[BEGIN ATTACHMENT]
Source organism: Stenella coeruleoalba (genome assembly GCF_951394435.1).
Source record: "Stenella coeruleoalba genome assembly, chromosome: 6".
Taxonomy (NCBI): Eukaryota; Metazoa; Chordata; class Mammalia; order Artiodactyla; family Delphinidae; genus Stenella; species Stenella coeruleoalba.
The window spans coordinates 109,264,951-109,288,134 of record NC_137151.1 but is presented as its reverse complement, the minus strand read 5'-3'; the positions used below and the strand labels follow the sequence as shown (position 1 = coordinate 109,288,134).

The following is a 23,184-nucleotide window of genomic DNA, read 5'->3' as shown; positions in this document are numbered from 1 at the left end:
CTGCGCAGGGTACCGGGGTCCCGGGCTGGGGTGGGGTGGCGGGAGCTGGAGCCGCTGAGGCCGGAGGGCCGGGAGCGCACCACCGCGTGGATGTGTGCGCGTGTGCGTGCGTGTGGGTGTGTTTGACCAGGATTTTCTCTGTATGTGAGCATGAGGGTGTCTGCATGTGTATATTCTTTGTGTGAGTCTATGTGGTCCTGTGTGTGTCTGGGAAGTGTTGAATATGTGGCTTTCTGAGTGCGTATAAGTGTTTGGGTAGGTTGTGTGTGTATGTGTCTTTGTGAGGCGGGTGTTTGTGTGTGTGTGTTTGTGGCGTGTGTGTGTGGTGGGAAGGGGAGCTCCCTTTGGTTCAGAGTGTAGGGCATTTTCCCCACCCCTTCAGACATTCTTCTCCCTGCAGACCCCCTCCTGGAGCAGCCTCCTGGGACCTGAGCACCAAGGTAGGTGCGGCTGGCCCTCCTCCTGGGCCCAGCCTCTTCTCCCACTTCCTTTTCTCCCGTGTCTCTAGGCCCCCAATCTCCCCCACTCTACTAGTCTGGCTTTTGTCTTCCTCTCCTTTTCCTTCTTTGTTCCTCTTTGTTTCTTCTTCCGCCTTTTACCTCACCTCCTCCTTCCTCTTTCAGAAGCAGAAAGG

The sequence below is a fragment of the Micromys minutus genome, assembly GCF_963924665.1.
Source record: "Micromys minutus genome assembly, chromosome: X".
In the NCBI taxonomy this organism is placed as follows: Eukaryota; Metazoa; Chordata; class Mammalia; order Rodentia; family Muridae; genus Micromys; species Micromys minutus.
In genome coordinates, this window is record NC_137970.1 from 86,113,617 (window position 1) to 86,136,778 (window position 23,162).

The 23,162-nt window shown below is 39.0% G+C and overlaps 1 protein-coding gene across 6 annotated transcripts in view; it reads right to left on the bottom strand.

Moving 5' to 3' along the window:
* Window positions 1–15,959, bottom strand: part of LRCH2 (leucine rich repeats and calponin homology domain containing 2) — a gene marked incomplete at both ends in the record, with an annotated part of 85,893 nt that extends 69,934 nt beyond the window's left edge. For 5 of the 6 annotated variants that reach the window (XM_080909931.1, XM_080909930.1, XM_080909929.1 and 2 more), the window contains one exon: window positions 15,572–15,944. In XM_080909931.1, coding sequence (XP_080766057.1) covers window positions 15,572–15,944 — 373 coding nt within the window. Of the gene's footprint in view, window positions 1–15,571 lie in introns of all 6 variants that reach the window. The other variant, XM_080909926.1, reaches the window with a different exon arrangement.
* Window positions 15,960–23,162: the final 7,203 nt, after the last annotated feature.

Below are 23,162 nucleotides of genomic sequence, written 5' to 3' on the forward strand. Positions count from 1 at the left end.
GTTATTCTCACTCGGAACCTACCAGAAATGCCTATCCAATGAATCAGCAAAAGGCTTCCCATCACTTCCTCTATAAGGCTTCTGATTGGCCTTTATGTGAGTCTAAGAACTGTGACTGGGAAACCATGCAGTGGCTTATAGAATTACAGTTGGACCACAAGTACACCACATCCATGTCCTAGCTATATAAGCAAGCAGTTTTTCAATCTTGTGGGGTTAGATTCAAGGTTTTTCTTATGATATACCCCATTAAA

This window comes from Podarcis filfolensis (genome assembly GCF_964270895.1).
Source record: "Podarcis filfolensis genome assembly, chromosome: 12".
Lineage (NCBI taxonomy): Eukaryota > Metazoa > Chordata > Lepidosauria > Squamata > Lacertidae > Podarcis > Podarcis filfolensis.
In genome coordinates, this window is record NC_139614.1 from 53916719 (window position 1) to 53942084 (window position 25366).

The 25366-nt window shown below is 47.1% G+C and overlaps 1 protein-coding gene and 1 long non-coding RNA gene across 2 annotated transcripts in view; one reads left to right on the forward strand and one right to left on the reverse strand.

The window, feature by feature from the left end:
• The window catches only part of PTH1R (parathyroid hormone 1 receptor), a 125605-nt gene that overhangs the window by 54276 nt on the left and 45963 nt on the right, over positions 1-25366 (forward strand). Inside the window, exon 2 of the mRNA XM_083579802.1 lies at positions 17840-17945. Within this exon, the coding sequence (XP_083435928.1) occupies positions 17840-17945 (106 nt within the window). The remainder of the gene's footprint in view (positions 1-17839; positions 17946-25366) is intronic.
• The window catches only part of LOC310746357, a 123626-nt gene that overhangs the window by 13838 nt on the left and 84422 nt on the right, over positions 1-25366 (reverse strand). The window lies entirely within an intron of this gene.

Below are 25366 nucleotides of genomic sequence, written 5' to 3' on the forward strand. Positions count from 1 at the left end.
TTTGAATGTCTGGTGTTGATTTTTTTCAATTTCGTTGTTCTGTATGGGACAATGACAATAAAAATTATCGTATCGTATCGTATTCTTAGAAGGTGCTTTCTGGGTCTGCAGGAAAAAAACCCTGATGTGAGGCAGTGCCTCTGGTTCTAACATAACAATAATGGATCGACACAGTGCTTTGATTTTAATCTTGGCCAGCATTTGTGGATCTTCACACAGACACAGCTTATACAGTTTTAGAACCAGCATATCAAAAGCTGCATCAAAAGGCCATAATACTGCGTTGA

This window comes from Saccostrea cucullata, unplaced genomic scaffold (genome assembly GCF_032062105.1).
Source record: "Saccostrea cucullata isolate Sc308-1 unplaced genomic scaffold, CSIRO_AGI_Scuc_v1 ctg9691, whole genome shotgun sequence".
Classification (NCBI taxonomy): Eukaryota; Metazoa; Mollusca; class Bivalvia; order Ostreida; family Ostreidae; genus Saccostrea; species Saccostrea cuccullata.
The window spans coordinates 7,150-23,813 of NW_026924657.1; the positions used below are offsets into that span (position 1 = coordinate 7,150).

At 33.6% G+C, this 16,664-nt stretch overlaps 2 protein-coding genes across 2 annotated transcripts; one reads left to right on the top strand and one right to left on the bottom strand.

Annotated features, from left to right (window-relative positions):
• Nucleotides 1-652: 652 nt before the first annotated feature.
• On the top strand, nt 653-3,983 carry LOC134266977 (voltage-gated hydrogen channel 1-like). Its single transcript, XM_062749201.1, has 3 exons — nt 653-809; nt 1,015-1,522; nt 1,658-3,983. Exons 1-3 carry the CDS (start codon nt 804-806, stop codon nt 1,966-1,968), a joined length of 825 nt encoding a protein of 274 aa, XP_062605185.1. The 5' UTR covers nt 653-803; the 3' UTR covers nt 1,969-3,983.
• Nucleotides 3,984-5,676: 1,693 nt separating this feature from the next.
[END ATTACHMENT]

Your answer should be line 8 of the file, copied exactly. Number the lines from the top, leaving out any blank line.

Source record: "Micromys minutus genome assembly, chromosome: X".